The recurrence rates of gastric and/or duodenal ulcers are shown in Table 2. The cumulative rates of ulcer recurrence by 12 weeks were estimated as 7.4 % (6 cases) in the rabeprazole 10 mg group, 3.7 % (3 cases) in the rabeprazole 20 mg group, and 26.7 % (20 cases) in the gefarnate 100 mg group. A significant difference between the rabeprazole treatment group and the gefarnate treatment group was observed [5.5 vs. 26.7 %; hazard ratio (95 % confidence interval [CI]) 0.179 (0.082–0.394); p < 0.0001]. Similar results were obtained from the PPS analysis [6.0 vs. 28.5 %; hazard ratio (95 % CI) 0.200 (0.081–0.495); p < 0.0005]. Although the cumulative rate of ulcer recurrence in the rabeprazole 20 mg group was lower than that in the rabeprazole 10 mg group, there was no significant difference between the two rabeprazole groups. Gastric ulcers occurred more frequently than duodenal ulcers, and the hazard ratios for gastric ulcer and duodenal ulcer were estimated as 0.197 and 0.147, respectively, in the rabeprazole treatment group compared with the gefarnate treatment group. Ulcer size according to location and treatment is shown in Table 3. The size of ulcer in the rabeprazole treatment group was significantly smaller than that in the gefarnate treatment group [median ulcer size (range) 3 mm (3–10 mm) vs. 5 mm (3–30 mm), p = 0.0165]. Seven (35 %) of 20 patients in the gefarnate treatment group had gastroduodenal ulcers of 10 mm or greater in size, whereas only one of nine patients in the rabeprazole treatment group (11.1 %) had gastroduodenal ulcers of 10 mm or greater in size. In addition, there were no patients with an ulcer of 5 mm or greater in size in the rabeprazole 20 mg group. In regard to the sites of the recurrent ulcers, 18 (90 %) of 20 gastric ulcers and 8 (89 %) of 9 duodenal ulcers developed in sites similar to those of the scars observed at baseline endoscopy.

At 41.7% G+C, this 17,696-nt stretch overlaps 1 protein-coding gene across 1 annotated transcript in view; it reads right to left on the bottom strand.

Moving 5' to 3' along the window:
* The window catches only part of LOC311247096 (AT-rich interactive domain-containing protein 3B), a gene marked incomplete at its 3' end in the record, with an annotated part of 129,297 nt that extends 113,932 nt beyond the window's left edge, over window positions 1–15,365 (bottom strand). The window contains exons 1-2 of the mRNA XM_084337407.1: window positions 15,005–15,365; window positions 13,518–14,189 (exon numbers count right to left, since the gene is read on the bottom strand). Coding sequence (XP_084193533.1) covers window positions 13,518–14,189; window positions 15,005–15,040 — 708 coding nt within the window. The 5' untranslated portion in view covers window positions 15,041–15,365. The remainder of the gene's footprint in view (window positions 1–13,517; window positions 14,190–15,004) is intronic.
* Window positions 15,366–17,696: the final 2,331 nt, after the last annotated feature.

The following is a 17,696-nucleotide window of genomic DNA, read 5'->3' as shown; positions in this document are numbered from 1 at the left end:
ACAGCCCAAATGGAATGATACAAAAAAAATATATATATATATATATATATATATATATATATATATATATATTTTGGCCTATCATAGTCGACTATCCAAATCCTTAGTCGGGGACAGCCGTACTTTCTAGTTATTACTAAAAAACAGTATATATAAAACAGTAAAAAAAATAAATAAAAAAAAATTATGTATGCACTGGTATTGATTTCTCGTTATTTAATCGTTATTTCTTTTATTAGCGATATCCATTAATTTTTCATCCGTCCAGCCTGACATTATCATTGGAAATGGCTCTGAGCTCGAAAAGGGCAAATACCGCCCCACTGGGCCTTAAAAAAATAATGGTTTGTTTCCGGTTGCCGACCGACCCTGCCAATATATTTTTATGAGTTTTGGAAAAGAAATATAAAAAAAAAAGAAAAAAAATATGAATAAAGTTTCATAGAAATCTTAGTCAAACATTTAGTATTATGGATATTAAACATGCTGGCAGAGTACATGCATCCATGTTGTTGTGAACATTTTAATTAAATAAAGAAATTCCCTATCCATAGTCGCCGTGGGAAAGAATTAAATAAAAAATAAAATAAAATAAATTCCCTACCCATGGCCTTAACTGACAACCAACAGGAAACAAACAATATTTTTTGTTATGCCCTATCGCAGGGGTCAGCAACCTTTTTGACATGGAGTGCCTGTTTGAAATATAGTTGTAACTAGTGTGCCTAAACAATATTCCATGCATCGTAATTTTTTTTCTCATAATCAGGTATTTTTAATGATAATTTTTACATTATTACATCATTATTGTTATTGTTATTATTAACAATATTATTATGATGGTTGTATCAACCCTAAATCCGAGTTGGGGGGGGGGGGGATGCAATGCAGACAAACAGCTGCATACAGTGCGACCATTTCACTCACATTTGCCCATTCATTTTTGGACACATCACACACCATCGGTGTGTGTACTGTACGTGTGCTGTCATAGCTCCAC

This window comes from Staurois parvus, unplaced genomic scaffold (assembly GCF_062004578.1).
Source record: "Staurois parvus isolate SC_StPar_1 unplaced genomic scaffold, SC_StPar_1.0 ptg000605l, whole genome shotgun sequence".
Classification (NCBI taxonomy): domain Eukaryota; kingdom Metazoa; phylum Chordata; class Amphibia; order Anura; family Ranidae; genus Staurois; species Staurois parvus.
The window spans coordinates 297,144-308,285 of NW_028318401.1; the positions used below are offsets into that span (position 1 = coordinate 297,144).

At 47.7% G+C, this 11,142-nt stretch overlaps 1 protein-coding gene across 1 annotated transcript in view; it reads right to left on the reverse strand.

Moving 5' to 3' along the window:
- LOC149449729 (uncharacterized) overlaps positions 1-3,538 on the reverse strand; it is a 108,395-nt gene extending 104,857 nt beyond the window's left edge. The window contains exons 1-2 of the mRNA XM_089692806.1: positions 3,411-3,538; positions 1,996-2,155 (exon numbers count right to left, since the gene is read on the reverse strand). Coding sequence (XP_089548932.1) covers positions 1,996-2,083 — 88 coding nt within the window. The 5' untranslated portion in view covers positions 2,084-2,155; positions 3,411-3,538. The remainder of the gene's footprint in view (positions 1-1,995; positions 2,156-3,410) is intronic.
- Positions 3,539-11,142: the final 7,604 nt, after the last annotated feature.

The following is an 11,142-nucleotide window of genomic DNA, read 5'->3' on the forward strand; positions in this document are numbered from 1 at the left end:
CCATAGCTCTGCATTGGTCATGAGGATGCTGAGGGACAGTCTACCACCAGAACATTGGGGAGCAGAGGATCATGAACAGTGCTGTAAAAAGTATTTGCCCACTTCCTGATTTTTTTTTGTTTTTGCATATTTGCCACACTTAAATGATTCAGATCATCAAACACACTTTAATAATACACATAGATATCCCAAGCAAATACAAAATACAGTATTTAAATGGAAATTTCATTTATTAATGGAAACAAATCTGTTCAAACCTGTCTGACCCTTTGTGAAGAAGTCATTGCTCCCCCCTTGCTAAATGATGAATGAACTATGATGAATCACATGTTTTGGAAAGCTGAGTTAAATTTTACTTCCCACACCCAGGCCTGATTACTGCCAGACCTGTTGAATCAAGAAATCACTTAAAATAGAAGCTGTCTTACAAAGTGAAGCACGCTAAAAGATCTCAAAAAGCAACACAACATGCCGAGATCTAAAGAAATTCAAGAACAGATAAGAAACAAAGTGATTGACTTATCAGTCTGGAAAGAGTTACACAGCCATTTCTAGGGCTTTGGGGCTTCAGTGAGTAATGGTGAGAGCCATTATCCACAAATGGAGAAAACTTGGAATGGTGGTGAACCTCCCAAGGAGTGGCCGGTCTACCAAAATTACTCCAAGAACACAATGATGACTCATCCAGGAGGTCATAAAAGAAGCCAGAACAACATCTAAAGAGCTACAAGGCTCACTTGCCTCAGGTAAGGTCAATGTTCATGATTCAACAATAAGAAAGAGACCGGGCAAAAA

Table 2

Cumulative incidence of gastroduodenal ulcers in the study period (FAS population)

 

Rabeprazole 10 mg (n = 87)

Rabeprazole 20 mg (n = 89)

Rabeprazole group (n = 176)

Gefarnate 100 mg (n = 85)

Hazard ratio (95 % CI)

p value

Gastric or duodenal ulcer

6 (7.4 %)

3 (3.7 %)

9 (5.5 %)

20 (26.7 %)

0.179 (0.082–0.394)

<0.0001

Gastric ulcer

6 (7.4 %)

1 (1.2 %)

7 (4.3 %)

14 (20.0 %)

0.197 (0.080–0.489)

0.0005

Duodenal ulcer

0 (0 %)

2 (2.4 %)

2 (1.2 %)

6 (7.8 %)

0.147 (0.030–0.727)

0.0187